The Long Way to a Small, Angry Planet
1, Wayfarers - A Novel
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The acclaimed modern science fiction masterpiece, included on Library Journal's Best SFF of 2016, the Barnes & Nobles Sci-Fi Fantasy Blog Best Books of 2015, the Tor.com Best Books of 2015, Reader’s Choice, as well as nominated for the Arthur C. Clarke Award, the Kitschie, and the Bailey's Women's Prize.
Follow a motley crew on an exciting journey through space—and one adventurous young explorer who discovers the meaning of family in the far reaches of the universe—in this light-hearted debut space opera from a rising sci-fi star.
Rosemary Harper doesn’t expect much when she joins the crew of the aging Wayfarer. While the patched-up ship has seen better days, it offers her a bed, a chance to explore the far-off corners of the galaxy, and most importantly, some distance from her past. An introspective young woman who learned early to keep to herself, she’s never met anyone remotely like the ship’s diverse crew, including Sissix, the exotic reptilian pilot, chatty engineers Kizzy and Jenks who keep the ship running, and Ashby, their noble captain.
Life aboard the Wayfarer is chaotic and crazy—exactly what Rosemary wants. It’s also about to get extremely dangerous when the crew is offered the job of a lifetime. Tunneling wormholes through space to a distant planet is definitely lucrative and will keep them comfortable for years. But risking her life wasn’t part of the plan. In the far reaches of deep space, the tiny Wayfarer crew will confront a host of unexpected mishaps and thrilling adventures that force them to depend on each other. To survive, Rosemary’s got to learn how to rely on this assortment of oddballs—an experience that teaches her about love and trust, and that having a family isn’t necessarily the worst thing in the universe.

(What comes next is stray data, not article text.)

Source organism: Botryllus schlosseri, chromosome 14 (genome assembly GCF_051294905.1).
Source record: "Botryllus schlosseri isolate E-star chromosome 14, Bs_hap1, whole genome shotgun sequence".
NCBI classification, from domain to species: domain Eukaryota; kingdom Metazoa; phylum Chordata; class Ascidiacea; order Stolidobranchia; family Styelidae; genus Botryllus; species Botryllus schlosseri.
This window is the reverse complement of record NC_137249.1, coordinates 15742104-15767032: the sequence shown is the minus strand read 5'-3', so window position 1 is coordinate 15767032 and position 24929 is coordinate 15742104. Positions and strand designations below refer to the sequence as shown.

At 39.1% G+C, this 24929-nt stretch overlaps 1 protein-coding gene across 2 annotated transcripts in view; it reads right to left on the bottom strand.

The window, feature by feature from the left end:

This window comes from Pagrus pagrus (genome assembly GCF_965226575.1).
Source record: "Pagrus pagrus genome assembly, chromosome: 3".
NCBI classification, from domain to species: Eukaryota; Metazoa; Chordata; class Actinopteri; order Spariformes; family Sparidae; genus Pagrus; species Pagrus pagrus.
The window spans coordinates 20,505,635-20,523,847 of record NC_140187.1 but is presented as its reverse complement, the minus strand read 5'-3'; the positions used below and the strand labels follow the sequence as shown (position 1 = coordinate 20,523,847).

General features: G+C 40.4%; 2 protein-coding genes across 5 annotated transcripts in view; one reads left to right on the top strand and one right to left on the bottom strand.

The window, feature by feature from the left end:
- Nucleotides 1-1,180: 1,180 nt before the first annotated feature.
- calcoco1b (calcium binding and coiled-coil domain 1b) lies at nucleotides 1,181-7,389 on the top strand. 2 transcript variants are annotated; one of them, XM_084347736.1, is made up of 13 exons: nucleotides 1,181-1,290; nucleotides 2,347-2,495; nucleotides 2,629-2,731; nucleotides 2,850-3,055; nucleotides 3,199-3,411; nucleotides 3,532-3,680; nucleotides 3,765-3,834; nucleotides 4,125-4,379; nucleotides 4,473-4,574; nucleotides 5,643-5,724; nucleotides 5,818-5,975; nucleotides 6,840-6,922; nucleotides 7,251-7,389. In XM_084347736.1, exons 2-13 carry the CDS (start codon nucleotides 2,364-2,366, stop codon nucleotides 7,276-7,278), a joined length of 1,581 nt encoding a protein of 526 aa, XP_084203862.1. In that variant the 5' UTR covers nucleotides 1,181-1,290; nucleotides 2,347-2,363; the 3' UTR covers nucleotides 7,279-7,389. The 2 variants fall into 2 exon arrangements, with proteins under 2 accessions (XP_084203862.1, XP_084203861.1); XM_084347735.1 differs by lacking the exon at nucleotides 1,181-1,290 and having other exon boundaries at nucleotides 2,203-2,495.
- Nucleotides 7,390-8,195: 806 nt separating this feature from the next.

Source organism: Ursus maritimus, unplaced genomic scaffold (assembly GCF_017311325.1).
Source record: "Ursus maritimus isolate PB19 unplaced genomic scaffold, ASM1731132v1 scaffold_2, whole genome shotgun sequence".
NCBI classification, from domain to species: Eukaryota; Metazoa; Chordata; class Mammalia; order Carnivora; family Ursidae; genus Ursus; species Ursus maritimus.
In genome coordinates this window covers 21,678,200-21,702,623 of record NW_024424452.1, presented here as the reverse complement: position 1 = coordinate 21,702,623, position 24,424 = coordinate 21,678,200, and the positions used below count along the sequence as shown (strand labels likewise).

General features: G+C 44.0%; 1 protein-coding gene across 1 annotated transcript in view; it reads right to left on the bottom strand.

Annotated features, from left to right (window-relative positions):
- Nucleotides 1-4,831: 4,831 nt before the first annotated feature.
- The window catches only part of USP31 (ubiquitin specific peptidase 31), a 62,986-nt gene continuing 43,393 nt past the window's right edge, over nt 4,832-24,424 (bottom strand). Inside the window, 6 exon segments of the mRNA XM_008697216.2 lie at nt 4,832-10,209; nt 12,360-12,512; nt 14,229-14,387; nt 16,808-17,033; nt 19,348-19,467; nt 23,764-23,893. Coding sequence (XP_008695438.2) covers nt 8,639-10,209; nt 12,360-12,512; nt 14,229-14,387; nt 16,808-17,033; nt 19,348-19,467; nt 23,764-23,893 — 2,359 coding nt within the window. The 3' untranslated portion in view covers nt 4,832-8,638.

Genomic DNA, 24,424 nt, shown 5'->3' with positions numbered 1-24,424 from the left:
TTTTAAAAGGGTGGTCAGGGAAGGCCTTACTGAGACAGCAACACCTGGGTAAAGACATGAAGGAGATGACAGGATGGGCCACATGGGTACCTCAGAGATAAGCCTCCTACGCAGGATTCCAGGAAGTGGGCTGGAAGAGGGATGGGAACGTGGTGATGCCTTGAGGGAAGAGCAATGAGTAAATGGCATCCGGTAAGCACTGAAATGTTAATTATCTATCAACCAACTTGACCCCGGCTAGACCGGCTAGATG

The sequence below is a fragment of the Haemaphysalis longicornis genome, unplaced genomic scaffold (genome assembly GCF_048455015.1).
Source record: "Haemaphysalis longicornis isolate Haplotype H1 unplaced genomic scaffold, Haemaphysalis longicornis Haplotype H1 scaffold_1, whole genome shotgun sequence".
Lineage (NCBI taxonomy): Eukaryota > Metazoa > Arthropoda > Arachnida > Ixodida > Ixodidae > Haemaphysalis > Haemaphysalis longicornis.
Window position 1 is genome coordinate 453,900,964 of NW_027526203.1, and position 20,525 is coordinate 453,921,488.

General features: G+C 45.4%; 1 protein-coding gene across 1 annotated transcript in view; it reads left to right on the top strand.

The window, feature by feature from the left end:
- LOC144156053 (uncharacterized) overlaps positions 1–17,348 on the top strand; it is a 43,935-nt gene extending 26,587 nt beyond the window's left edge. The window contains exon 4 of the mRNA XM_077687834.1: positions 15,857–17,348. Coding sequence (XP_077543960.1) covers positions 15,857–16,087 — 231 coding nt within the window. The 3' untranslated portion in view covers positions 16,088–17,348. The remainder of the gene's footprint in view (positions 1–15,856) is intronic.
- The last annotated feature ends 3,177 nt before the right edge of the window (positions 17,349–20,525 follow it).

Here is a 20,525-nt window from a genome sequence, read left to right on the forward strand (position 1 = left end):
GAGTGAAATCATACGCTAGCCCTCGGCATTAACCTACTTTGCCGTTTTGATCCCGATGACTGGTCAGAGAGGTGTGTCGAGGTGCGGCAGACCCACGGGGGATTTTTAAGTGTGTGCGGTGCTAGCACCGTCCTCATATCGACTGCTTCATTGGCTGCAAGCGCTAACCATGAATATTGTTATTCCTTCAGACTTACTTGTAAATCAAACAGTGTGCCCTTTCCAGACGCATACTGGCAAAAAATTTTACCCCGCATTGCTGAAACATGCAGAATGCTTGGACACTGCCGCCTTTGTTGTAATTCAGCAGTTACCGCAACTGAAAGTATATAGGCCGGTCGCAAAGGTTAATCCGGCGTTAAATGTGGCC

Decent characters but no plot.
The book has a promising premise for a sci-fi adventure story, but the author misses the opportunity to develop it. Instead she spends the entire book developing characters and exploring their relationships, ignoring the overall plot that could have brought compelling conflict to those very same characters.
Unfortunately, while her characters are distinct they are also superficial and predictable.
This book would be better for a young adult market, ages 13 to 16. For anyone older looking for something more developed regarding a good plot, thought provoking themes, and entertaining adventure, I recommend you look elsewhere.
An excellent debut...
Of all the SciFi novels I read this year, this may well be my favorite (though others are close). It’s particularly good at roping the reader in to like and love the various characters. It’s also great at developing alien cultures whose richness competes with that of the humans (all to often in space operas “space aliens” end up being superficially-described “others”; that’s not the case here). The actual plot and its denouement are fairly simple and secondary to establishing the characters, which I expect (hope!) to see in sequels. The interpersonal issues tackled in the novel have plenty of parallels in our own timeline.
If I had to point out a negative, it’s the “physics” of the universe developed by Chambers. It's not so bad as to detract from the ability to suspend disbelief, but it’s not _great_ either. The idea that wormholes at the main avenue to get around in the galaxy is fine (better than fine, really; it’s my preferred paradigm), but some of the details in how those wormholes are set up bother me. Then again, it’s probably better than just ignoring that issue altogether.
Delightful and original!
A fantastic, original read, with faint echoes of Lois McMaster Bujold and CJ Cherryh. Narrative so good I reread whole sections, funny but naturalistic dialogue (how can one not enjoy Kizzy), and decent character development (although I never felt like I got to know Ashby). Best of all, very original alien species (again, I catch just a hint of Vernor Vinge and David Brin). I thoroughly enjoyed the concept of the Whisperer. I look forward to more political intrigue and descriptions of advanced science.